Congratulations to Marina McCoy on the publication of her book, Plato on the Rhetoric of Philosophers and Sophists, with Cambridge University Press.
From the catalogue entry on the Cambridge site, the description reads: n this book, Marina McCoy explores Plato’s treatment of the rhetoric of philosophers and sophists through a thematic treatment of six different Platonic dialogues, including Apology, Protagoras, Gorgias, Republic, Sophist, and Phaedrus. She argues that Plato presents the philosophers and the sophists as difficult to distinguish insofar as both use rhetoric as part of their arguments. Plato does not present philosophy as rhetoric-free but rather shows that rhetoric is an integral part of the practice of philosophy. However, the philosopher and the sophist are distinguished by the philosopher’s love of the forms as the ultimate objects of desire. It is this love of the forms that informs the philosopher’s rhetoric, which he uses to lead his partner to better understand his deepest desires. McCoy’s work is of interest to philosophers, classicists, and communications specialists alike in its careful yet comprehensive treatment of philosophy, sophistry, and rhetoric as portrayed through the drama of the dialogues.
Marina McCoy is assistant professor of philosophy at Boston College. A former National Endowment for the Humanities Fellow, she has published articles in several journals, including Ancient Philosophy and Philosophy and Rhetoric.
Traditional Plato scholarship, in the English-speaking world, has assumed that Platonic dialogues are merely collections of arguments. Inevitably, the question arises: If Plato wanted to present collections of arguments, why did he write dialogues instead of treatises? Concerned about this question, some scholars have been experimenting with other, more contextualized ways of reading the dialogues. This anthology is among the first to present these new approaches as pursued by a variety of scholars. As such, it offers new perspectives on Plato as well as a suggestive view of Plato scholarship as something of a laboratory for historians of philosophy generally.The essays gathered here each examine vital aspects of Plato’s many methods, considering his dialogues in relation to Thucydides and Homer, narrative strategies and medical practice, images and metaphors. They offer surprising new research into such much-studied works as The Republic as well as revealing views of lesser-known dialogues like the Cratylus and Philebus. With reference to thinkers such as Heidegger, Gadamer, and Sartre, the authors place the Platonic dialogues in an illuminating historical context. Together, their essays should reinvigorate the scholarly examination of the way Plato’s dialogues “work”–and should prompt a reconsideration of how the form of Plato’s philosophical writing bears on the Platonic conception of philosophy.”Plato studies are now undergoing a transformation and I believe that this collection will be on the forefront of innovative scholarship.” –Robert Metcalf, University of Colorado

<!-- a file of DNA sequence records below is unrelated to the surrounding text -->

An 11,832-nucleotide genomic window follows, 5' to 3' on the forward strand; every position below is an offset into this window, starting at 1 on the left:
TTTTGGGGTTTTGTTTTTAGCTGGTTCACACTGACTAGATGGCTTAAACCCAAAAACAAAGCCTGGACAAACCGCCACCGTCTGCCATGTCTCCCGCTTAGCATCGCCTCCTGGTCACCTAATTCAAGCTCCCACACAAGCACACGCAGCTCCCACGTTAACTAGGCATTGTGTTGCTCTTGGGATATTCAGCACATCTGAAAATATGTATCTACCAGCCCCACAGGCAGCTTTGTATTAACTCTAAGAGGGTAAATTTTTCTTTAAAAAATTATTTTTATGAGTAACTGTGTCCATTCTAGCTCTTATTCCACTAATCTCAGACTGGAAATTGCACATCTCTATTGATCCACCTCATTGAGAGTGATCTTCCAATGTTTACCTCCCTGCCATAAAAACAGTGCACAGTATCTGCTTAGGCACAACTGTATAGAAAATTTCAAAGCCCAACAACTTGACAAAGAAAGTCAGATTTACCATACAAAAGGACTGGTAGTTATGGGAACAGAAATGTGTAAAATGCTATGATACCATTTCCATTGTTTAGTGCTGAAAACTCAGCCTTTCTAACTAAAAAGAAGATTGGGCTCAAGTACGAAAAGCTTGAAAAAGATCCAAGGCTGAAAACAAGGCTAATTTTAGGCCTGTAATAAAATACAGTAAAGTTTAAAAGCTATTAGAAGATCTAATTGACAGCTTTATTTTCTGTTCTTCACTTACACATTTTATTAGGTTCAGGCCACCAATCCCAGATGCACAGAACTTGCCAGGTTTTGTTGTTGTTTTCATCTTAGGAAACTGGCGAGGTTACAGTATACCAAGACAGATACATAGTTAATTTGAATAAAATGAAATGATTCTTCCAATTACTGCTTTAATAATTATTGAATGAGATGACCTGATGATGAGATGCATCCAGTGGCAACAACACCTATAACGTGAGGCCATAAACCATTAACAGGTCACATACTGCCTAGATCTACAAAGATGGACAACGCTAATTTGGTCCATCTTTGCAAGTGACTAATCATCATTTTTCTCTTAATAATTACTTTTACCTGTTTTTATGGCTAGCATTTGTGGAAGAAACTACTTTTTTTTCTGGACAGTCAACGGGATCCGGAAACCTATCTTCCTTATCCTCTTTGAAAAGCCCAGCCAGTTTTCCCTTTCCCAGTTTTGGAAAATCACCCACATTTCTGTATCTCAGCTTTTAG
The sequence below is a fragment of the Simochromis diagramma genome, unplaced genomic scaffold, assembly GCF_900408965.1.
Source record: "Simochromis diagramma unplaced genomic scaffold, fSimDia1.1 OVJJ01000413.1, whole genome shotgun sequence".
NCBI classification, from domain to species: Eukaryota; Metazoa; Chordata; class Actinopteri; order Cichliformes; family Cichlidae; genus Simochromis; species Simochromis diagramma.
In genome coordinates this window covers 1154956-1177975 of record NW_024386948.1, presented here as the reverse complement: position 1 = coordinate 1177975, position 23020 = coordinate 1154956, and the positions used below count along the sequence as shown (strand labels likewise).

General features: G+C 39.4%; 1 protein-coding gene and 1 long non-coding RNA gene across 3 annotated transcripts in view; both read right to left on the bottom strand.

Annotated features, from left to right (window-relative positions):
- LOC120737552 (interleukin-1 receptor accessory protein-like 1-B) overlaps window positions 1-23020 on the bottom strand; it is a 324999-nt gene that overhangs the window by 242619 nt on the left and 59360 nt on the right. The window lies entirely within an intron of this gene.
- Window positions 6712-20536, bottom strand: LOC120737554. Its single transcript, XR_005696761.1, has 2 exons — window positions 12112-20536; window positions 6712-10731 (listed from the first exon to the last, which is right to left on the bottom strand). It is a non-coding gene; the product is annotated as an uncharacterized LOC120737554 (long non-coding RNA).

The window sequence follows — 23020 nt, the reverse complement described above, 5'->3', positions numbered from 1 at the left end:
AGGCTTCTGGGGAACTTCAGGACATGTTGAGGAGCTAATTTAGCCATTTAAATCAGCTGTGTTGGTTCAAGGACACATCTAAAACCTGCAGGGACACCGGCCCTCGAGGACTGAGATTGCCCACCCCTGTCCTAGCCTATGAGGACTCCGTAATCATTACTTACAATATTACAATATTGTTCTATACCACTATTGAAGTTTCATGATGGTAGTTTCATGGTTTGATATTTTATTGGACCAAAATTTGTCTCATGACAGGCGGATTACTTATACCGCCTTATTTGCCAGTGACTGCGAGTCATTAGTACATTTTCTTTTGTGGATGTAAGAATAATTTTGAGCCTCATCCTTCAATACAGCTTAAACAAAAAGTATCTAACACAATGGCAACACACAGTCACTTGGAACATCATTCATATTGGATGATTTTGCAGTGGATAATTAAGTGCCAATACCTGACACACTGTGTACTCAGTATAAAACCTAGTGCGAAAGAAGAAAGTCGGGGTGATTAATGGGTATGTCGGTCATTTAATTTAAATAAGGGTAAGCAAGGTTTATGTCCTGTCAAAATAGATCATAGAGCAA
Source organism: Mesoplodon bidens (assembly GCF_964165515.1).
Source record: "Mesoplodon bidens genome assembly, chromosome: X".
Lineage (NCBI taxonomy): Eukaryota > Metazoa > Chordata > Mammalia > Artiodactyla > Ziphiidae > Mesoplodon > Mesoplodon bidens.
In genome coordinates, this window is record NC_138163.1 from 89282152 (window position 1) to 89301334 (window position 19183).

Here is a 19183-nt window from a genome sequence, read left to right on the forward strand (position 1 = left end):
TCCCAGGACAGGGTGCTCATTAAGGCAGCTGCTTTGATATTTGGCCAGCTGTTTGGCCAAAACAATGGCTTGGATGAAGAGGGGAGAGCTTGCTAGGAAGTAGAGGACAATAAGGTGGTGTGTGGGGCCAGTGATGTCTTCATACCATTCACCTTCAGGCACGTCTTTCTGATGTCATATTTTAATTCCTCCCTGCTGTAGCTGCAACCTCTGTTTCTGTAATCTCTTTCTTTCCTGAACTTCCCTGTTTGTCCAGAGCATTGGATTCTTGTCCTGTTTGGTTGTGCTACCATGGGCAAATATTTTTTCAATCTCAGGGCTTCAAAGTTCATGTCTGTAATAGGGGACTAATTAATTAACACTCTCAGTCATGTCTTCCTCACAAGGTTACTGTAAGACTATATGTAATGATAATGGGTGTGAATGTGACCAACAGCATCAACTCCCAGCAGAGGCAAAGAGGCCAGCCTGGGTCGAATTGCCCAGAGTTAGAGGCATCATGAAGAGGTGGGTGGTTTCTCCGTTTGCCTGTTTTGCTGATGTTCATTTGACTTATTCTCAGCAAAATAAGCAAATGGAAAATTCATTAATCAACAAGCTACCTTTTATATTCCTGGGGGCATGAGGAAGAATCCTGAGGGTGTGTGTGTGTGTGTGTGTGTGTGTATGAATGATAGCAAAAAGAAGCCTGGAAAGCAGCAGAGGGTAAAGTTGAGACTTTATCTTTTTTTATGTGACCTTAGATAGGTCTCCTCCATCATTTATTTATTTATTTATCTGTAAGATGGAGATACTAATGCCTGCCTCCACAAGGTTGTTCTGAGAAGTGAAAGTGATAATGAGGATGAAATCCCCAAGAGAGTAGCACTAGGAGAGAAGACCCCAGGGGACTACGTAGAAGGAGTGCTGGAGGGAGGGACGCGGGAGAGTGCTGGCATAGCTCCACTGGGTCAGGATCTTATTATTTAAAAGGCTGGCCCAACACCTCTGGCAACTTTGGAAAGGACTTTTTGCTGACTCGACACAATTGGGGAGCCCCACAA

In this lively and original book, Russell Winslow pursues a newinterpretation of logos in Aristotle. Rather than a reading ofrationality that cleaves human beings from nature, this newinterpretation suggests that, for Aristotle, consistent and dependable rational arguments reveal a deep dependency upon nature. To this end,the author shows that a rational account of a being is in fact subjectto the very same principle that governs the physical motion andgeneration of a being under inquiry. Among the many consequences of this argument is a rejection of both of the prevailing oppositionalclaims that Aristotle’s methodological procedure of discovery is one resting on either empirical or conceptual grounds: discovery reveals amore complex structure than can be grasped by either of these modern modes. Further, Winslow argues that this interpretation of rationaldiscovery also contributes to the ethical debates surrounding Aristotle’s work, insofar as an ethical claim is achieved throughreason, but is not thereby conceived as objective. Again, the demand for agreement in ethical/political decision will be disclosed assuperseding in its complexity both those accounts of ethical decision as subjective (for example, “emotivist” accounts) and those asobjective (“realist” accounts).
This Companion provides a fresh and comprehensive account of this outstanding work, which remains among the most frequently read works of Greek philosophy, indeed of Classical antiquity in general. The sixteen essays, by authors who represent various academic disciplines, bring a spectrum of interpretive approaches to bear in order to aid the understanding of a wide-ranging audience, from first-time readers of the Republic who require guidance, to more experienced readers who wish to explore contemporary currents in the work’s interpretation. The three initial chapters address aspects of the work as a whole. They are followed by essays that match closely the sequence in which topics are presented in the ten books of the Republic. Since the Republic returns frequently to the same topics by different routes, so do the authors of this volume, who provide the readers with divergent yet complementary perspectives by which to appreciate the Republic’s principal concerns.